Hamilcar of the Flea Market Part I

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Apparently, according to information superhighway sources, Oscar Wilde once said something to the effect of: the true artist takes no notice whatsoever of the public, the public to him are non-existent. Well, who couldn’t like such a gutsy and irreverent idealism? I think I’ve loved the idea since I was in high school and could grasp that worrying about what the neighbors say was horribly debilitating. But Wilde was also apparently famous for saying, “The only thing worse than being talked about is not being talked about.” Which, if you get right down to it, seems to impart the opposite rumination.

My name is Hamilcar Ball. My old man was a history major with an antiquities minor at UNC Pen-Broke. He always wanted me to go to Pen-Broke too, but as I like to say, my Pen-Broke. The old man grew up in a little town nearby called Carthage. But his old man grew up in a town further north called Bahama. It’s not pronounced like you might think because it’s actually made up of the first two letters of three prominent family names: my great-grandfather Ball, his obstinate and bossy neighbor Haywood, and their wealthy, but curiously overtly social, collector of broken farm machinery Marshall. Marshall was said to be very dark-skinned in the summer, and often held parties that focused on the use of lights or colorful powders tossed about. Folks thought Marshall was just a bit touched, especially when he grumbled unintelligible syllables under his breath, but everyone was polite enough. Marshall enjoyed celebrating everything from births to weddings, and often funded funerals as well. Many Balls are buried up on the property still owned by the Marshall family. It’s said that when my great grandfather was told one day, while visiting the big city of Raleigh, that his pal Marshall was a Hindu, he punched the dude in the face.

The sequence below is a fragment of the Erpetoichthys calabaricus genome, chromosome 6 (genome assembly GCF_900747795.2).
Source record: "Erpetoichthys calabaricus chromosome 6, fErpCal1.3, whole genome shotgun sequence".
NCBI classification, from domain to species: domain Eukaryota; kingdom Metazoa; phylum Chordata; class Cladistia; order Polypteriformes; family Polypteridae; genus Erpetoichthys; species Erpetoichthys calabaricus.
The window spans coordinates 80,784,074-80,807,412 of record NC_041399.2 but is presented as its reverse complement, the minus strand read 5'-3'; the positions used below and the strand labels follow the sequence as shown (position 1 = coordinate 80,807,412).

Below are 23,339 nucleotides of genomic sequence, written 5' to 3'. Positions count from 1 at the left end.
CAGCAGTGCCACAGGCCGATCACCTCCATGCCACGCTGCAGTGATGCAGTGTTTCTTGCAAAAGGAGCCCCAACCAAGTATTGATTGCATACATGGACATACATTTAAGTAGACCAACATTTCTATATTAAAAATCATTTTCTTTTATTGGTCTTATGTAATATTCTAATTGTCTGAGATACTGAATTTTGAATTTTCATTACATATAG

It wasn’t until long after Marshall and my great-grandfather had passed away that it was made clear that his name had actually been Maaheshivari which meant “Power of Shiva”. And that he was a Bengali who’d been the unusual beneficiary of a British officer who Maaheshivari had saved one night from a drunken street beating on the outskirts of Kolkata (a place called North Dumb-dumb), brutally administered by a band of thuggees who had not quite understood that the British were supposed to be their superiors. As with most such stories, the details related to a lady the officer had roundly fallen for and his preoccupation with her damned near resulted in the loss of his life. As it turned out not only did he survive with the help of Marshall but he managed to smuggle the lady, and Marshall out of West Bengal and to America where, another branch of his family had managed to set up shop on the Outer Banks of North Carolina chasing pirates and basically taking advantage of travelers as pirates themselves.

When I was fourteen I had lunch at the Carthage McDonald’s with my dad. It was a hot summer day. I could smell the cut fields, and watched the tractors hauling huge dangerous-looking gear up and down the main drag. I imagined that I was somehow returning home from a long campaign against Rome. Things my dad’s obsession with Polybius taught us. I imagined the city folk turning out to greet me along Route 24. My old man joshed me and waved his arm out and said, “Son, one day all this will be yours!” and he laughed as we went into the McDonald’s. But I wasn’t kidding, I wanted it. And that’s when he told me this entire story. He asked me not to repeat it to Mom. Mom’s a Marshall, you see, and in the summer, her skin darkens up to a nice caramel color. Mine does not, mine just burns raw like I’ve been flogged.

 

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